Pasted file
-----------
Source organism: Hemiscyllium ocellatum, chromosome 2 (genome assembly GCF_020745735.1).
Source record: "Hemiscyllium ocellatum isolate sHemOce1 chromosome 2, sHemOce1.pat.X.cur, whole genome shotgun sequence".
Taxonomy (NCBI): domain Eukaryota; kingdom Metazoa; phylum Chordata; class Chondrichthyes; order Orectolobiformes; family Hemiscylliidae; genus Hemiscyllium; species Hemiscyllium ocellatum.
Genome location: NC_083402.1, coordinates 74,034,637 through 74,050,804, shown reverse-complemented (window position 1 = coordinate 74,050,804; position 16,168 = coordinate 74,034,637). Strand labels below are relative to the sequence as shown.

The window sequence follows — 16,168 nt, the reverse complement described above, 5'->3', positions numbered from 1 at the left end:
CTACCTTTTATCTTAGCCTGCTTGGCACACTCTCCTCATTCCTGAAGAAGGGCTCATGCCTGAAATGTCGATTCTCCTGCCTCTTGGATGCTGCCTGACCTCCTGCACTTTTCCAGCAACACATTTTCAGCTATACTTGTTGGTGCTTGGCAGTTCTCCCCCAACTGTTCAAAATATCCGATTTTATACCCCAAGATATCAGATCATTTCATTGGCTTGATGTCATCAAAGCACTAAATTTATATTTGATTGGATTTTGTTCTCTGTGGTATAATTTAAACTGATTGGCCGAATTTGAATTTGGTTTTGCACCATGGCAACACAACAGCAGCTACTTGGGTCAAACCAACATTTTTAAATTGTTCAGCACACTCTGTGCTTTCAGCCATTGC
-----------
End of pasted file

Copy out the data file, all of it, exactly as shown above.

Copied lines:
Source organism: Hemiscyllium ocellatum, chromosome 2 (genome assembly GCF_020745735.1).
Source record: "Hemiscyllium ocellatum isolate sHemOce1 chromosome 2, sHemOce1.pat.X.cur, whole genome shotgun sequence".
Taxonomy (NCBI): domain Eukaryota; kingdom Metazoa; phylum Chordata; class Chondrichthyes; order Orectolobiformes; family Hemiscylliidae; genus Hemiscyllium; species Hemiscyllium ocellatum.
Genome location: NC_083402.1, coordinates 74,034,637 through 74,050,804, shown reverse-complemented (window position 1 = coordinate 74,050,804; position 16,168 = coordinate 74,034,637). Strand labels below are relative to the sequence as shown.

The window sequence follows — 16,168 nt, the reverse complement described above, 5'->3', positions numbered from 1 at the left end:
CTACCTTTTATCTTAGCCTGCTTGGCACACTCTCCTCATTCCTGAAGAAGGGCTCATGCCTGAAATGTCGATTCTCCTGCCTCTTGGATGCTGCCTGACCTCCTGCACTTTTCCAGCAACACATTTTCAGCTATACTTGTTGGTGCTTGGCAGTTCTCCCCCAACTGTTCAAAATATCCGATTTTATACCCCAAGATATCAGATCATTTCATTGGCTTGATGTCATCAAAGCACTAAATTTATATTTGATTGGATTTTGTTCTCTGTGGTATAATTTAAACTGATTGGCCGAATTTGAATTTGGTTTTGCACCATGGCAACACAACAGCAGCTACTTGGGTCAAACCAACATTTTTAAATTGTTCAGCACACTCTGTGCTTTCAGCCATTGC